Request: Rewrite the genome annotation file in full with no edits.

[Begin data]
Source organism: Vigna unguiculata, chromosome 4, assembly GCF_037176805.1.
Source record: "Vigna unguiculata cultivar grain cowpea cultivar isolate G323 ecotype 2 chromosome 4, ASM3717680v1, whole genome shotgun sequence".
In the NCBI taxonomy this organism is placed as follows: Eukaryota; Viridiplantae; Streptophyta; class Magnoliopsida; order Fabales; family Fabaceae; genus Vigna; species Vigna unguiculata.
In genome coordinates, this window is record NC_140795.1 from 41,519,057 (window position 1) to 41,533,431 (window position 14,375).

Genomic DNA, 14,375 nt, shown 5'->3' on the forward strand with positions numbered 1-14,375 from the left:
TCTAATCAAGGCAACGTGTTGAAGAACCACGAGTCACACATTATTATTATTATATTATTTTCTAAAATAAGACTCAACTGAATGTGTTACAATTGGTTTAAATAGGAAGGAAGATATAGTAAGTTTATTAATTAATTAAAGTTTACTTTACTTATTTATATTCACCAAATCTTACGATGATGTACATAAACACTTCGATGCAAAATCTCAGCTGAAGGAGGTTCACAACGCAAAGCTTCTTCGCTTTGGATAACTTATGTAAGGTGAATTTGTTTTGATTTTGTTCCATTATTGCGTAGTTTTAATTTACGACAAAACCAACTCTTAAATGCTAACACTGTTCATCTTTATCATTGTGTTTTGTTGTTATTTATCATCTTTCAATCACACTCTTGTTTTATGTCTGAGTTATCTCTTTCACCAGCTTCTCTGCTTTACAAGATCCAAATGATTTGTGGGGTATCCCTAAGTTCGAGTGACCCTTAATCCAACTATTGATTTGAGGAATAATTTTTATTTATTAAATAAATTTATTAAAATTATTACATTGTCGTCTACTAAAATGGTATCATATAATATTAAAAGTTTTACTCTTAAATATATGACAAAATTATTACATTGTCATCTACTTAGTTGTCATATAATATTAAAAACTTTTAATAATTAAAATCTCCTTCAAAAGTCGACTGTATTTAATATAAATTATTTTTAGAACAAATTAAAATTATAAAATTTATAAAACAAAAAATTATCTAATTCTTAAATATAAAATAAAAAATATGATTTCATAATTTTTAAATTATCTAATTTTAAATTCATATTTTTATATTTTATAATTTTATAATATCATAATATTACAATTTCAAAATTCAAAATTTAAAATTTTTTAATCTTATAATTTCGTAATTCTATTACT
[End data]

Source organism: Vigna unguiculata, chromosome 4, assembly GCF_037176805.1.
Source record: "Vigna unguiculata cultivar grain cowpea cultivar isolate G323 ecotype 2 chromosome 4, ASM3717680v1, whole genome shotgun sequence".
In the NCBI taxonomy this organism is placed as follows: Eukaryota; Viridiplantae; Streptophyta; class Magnoliopsida; order Fabales; family Fabaceae; genus Vigna; species Vigna unguiculata.
In genome coordinates, this window is record NC_140795.1 from 41,519,057 (window position 1) to 41,533,431 (window position 14,375).

Genomic DNA, 14,375 nt, shown 5'->3' on the forward strand with positions numbered 1-14,375 from the left:
TCTAATCAAGGCAACGTGTTGAAGAACCACGAGTCACACATTATTATTATTATATTATTTTCTAAAATAAGACTCAACTGAATGTGTTACAATTGGTTTAAATAGGAAGGAAGATATAGTAAGTTTATTAATTAATTAAAGTTTACTTTACTTATTTATATTCACCAAATCTTACGATGATGTACATAAACACTTCGATGCAAAATCTCAGCTGAAGGAGGTTCACAACGCAAAGCTTCTTCGCTTTGGATAACTTATGTAAGGTGAATTTGTTTTGATTTTGTTCCATTATTGCGTAGTTTTAATTTACGACAAAACCAACTCTTAAATGCTAACACTGTTCATCTTTATCATTGTGTTTTGTTGTTATTTATCATCTTTCAATCACACTCTTGTTTTATGTCTGAGTTATCTCTTTCACCAGCTTCTCTGCTTTACAAGATCCAAATGATTTGTGGGGTATCCCTAAGTTCGAGTGACCCTTAATCCAACTATTGATTTGAGGAATAATTTTTATTTATTAAATAAATTTATTAAAATTATTACATTGTCGTCTACTAAAATGGTATCATATAATATTAAAAGTTTTACTCTTAAATATATGACAAAATTATTACATTGTCATCTACTTAGTTGTCATATAATATTAAAAACTTTTAATAATTAAAATCTCCTTCAAAAGTCGACTGTATTTAATATAAATTATTTTTAGAACAAATTAAAATTATAAAATTTATAAAACAAAAAATTATCTAATTCTTAAATATAAAATAAAAAATATGATTTCATAATTTTTAAATTATCTAATTTTAAATTCATATTTTTATATTTTATAATTTTATAATATCATAATATTACAATTTCAAAATTCAAAATTTAAAATTTTTTAATCTTATAATTTCGTAATTCTATTACT